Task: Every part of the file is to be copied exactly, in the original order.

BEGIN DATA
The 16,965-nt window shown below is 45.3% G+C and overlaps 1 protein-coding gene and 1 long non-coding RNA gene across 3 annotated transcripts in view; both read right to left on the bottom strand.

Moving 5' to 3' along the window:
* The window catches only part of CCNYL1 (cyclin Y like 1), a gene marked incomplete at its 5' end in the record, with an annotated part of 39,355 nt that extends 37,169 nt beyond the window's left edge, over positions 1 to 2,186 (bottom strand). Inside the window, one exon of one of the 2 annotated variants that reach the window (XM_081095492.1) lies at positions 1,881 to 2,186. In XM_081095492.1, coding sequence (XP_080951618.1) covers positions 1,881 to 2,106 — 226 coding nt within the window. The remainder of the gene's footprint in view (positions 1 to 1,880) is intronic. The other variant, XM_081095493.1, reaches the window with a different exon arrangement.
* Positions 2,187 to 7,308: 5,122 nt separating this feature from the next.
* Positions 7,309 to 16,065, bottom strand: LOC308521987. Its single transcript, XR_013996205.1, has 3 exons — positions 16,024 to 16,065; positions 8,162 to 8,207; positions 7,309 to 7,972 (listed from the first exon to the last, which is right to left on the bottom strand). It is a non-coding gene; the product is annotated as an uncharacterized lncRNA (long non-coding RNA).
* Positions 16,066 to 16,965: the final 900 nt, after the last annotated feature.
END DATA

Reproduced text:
The 16,965-nt window shown below is 45.3% G+C and overlaps 1 protein-coding gene and 1 long non-coding RNA gene across 3 annotated transcripts in view; both read right to left on the bottom strand.

Moving 5' to 3' along the window:
* The window catches only part of CCNYL1 (cyclin Y like 1), a gene marked incomplete at its 5' end in the record, with an annotated part of 39,355 nt that extends 37,169 nt beyond the window's left edge, over positions 1 to 2,186 (bottom strand). Inside the window, one exon of one of the 2 annotated variants that reach the window (XM_081095492.1) lies at positions 1,881 to 2,186. In XM_081095492.1, coding sequence (XP_080951618.1) covers positions 1,881 to 2,106 — 226 coding nt within the window. The remainder of the gene's footprint in view (positions 1 to 1,880) is intronic. The other variant, XM_081095493.1, reaches the window with a different exon arrangement.
* Positions 2,187 to 7,308: 5,122 nt separating this feature from the next.
* Positions 7,309 to 16,065, bottom strand: LOC308521987. Its single transcript, XR_013996205.1, has 3 exons — positions 16,024 to 16,065; positions 8,162 to 8,207; positions 7,309 to 7,972 (listed from the first exon to the last, which is right to left on the bottom strand). It is a non-coding gene; the product is annotated as an uncharacterized lncRNA (long non-coding RNA).
* Positions 16,066 to 16,965: the final 900 nt, after the last annotated feature.